Well, the sequel is never as good as the original. But, I wrote about Back to the Future before. There's lots of news.
The FCC’s TV auction plan is in place. If you’re not familiar with it and you’re A) a broadcaster, B) an advertiser, C) an agency person or, D) a viewer who likes HD television, you might want to get familiar with it.
Here’s the executive summary:
· Over-the-air television takes a lot of the radio frequency spectrum
· The FCC wants more spectrum allotted to personal communications services like wireless Internet/broadband. They want to be able to auction off spectrum to increase revenue to the government
· The FCC has proposed allowing telecasters to combine their services onto a single channel, freeing up spectrum. For this, each telecaster would receive a payment
Hey! That’s pretty neat. Let’s get channels 7 & 9 & 13* to combine inside one channel, say, “7”. They’d keep their own identities, branding and other associated equity – even their number – but they’d all be contained in the channel that was formerly allocated solely to the owners of “7”.
That means that the frequencies that “9” and “13” occupied are now vacated and can be reassigned for PCS – through auction. And, per the commission, the broadcasters so “sacrificing” their spectrum, will be rewarded financially.
Still cool? Do you see everyone as a winner? As the old army joke goes, “Not so fast, Mullany.”
When you put two or three stations inside a single channel, something has to give. That give is on signal quality. Without going into detail, it means that HD evaporates. Under the current – and currently discussed – systems, there’s no not enough room inside 6mHz to cram multiple HD channels. In fact, you won’t see two 720i signals inside the 6mHz channel without some significant adjustment to coding.
Fine, Len. What does that have to do with me?
I guess first, the issue is that over-the-air 1080i and 720p – and maybe 720i may disappear from stations which choose to band together in a single channel. With 8VSB, we already stuff 10 pounds of, uh, stuff in a 5 pound bag. So there’s not much room for the higher quality signals.
Now that may be ameliorated by the fact that broadcasters could still supply the higher-definition signal to cable system headends, telcos, and to DTH satellite uplinks. So subscribers to these services could still see HD. But for the 20 or so percent who view over-the-air, well, thanks for playing. Your HD set will do its best to upconvert 480.
There is (are) a slew of issues:
Is there a conflict of interest on the part of broadcasters which own or are owned by cable systems? Does Comcast care if over-the-air viewers get 480i? Heck, that should drive more viewers to cable for the quality.
Does anyone really care about over-the-air? Maybe broadcast television becomes like AM – lower quality, poorer resolution and looking for a niche that draws viewers.
Does broadcast turn to the PCS guys to distribute their product on portable devices? If so, who needs hi-def on a small screen? But then, as devices grow in size, there’s that need for higher resolution – which 480 won’t be able to deliver.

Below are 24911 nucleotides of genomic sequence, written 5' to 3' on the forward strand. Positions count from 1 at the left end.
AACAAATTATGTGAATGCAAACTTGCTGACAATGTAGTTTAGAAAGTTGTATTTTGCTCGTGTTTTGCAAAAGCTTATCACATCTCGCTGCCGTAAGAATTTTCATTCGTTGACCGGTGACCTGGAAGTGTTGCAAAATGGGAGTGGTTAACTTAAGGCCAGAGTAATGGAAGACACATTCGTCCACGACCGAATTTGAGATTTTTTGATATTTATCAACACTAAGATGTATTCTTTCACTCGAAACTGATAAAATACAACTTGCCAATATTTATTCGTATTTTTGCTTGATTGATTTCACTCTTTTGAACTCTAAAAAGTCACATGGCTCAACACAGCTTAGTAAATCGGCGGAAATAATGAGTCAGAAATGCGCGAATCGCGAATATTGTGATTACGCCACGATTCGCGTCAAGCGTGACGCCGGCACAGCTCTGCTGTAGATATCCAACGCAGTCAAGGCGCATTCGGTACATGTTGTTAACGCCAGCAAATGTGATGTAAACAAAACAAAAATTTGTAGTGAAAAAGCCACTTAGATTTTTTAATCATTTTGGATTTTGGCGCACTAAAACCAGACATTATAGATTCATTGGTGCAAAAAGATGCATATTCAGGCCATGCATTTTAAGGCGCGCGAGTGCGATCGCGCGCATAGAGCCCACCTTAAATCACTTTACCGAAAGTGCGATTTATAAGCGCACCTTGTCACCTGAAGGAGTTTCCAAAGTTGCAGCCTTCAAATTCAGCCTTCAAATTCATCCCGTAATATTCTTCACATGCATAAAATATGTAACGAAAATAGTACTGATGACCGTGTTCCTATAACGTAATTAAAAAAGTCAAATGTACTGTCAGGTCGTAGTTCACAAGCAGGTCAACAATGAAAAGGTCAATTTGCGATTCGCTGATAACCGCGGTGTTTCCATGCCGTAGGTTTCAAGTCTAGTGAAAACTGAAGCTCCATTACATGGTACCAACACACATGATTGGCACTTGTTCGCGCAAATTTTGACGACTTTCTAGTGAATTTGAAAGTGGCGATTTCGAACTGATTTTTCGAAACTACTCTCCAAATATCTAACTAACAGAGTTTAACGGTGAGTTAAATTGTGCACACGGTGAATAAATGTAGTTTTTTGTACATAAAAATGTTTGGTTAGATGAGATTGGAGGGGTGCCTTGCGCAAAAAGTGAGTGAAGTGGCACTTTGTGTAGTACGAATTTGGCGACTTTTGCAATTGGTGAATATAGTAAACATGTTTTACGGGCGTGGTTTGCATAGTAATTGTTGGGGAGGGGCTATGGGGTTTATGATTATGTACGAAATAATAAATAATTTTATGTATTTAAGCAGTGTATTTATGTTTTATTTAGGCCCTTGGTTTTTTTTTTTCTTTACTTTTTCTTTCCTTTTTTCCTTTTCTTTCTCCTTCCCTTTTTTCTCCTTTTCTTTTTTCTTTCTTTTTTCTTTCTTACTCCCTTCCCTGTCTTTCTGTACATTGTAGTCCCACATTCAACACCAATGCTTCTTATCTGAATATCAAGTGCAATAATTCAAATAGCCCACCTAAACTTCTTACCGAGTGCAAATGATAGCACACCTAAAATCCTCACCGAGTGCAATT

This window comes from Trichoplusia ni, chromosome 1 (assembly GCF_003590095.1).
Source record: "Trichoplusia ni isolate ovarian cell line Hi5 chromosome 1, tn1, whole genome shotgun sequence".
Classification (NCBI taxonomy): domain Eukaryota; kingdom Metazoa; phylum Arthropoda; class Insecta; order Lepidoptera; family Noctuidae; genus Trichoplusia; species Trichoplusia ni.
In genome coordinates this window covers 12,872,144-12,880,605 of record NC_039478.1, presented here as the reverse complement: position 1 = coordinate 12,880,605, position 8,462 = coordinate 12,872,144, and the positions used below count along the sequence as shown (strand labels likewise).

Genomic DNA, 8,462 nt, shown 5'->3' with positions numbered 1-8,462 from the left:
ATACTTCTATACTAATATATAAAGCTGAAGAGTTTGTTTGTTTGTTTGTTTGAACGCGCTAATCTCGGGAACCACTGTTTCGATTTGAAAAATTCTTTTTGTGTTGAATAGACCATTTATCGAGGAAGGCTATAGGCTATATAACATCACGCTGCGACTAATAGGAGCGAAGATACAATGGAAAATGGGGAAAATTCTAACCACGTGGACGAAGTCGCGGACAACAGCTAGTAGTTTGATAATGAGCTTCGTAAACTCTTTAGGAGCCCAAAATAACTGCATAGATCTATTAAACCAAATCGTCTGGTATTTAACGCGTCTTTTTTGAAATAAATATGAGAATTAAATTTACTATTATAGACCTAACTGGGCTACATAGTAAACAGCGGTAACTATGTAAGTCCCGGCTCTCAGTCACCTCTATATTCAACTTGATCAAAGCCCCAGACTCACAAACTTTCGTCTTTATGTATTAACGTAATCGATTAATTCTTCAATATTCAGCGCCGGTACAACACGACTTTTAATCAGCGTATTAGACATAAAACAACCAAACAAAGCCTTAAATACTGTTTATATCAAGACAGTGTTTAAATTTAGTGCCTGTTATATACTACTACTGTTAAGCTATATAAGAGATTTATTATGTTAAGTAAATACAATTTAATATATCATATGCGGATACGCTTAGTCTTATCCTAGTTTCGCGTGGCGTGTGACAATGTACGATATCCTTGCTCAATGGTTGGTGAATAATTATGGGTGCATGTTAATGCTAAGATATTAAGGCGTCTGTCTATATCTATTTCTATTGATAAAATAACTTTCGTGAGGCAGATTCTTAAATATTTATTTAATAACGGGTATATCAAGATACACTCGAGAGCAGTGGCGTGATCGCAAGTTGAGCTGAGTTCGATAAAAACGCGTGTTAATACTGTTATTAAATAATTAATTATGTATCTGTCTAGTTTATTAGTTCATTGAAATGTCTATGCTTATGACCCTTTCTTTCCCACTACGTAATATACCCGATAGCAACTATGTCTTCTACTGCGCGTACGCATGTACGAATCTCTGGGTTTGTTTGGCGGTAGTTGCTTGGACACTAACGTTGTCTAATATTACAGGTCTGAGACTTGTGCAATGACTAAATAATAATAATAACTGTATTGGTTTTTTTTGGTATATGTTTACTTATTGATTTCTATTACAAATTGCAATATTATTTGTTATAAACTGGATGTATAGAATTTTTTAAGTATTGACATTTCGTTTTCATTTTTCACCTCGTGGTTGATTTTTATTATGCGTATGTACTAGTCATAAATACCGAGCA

And what about the future. If you’re new to this issue, you’re probably new to 4K, too, which is Ultra HD. The concept – which was viewable at 2012 NAB – provides for a standard that is 3840x2160 in resolution, or about 5 times (linear or over 20 times total) the resolution of 480 and twice that of 1080. Like I said, there’s already 10 pounds of stuff in the bag, so unless the compression scheme includes instructions like, “Imagine a lake with a boat on it…” there’s no way we’ll ever see 4K over the air. You can read more here.
There are plenty more – you can think through them. They all spin a pretty sad story for a medium. But do we really need over-the-air distribution? Is it OK to forsake the 20 percent who view via OTA so that more people can get broadband?
Just follow the money.
· The PCS and cellular lobbies are far stronger than broadcast
· The NAB is living somewhere in the 1930’s. I hear they’re considering an award to Vladimir Zworykin
· Cable and broadcast integration and cross ownership means the broadcasters have less to lose. In fact, if they take the bait, there may be lots of money for them
· The demos of those 20 percent, well, pretty low importance
In its announcement, the FCC says that it, “…expects a healthy and vibrant broadcasting industry to thrive after the auction…” which is a lot like telling a patient that, “you’ll be much better without that lousy heart and those kidneys.”
They held a workshop – Broadcaster LEARN. You can check out the video on the NPRM for the auction here.
In the meantime, keep in mind that the average viewer has no idea this is happening. No thought that part of the value of HD is being rendered obsolete almost immediately after the FCC – and congress – mandated its implementation in the first place. And they won’t figure it out until the resolution drops like a rock and they’re told by their local station that they need to subscribe to cable, telco, satellite, some paid service in order to get those lines of resolution.
*Note that currently, those channel numbers are carry-overs from analog days. Your channel “7” may have been on the actual channel 7 (174-180mHz) but moved to another 6mHz block yet through channel virtualization, everyone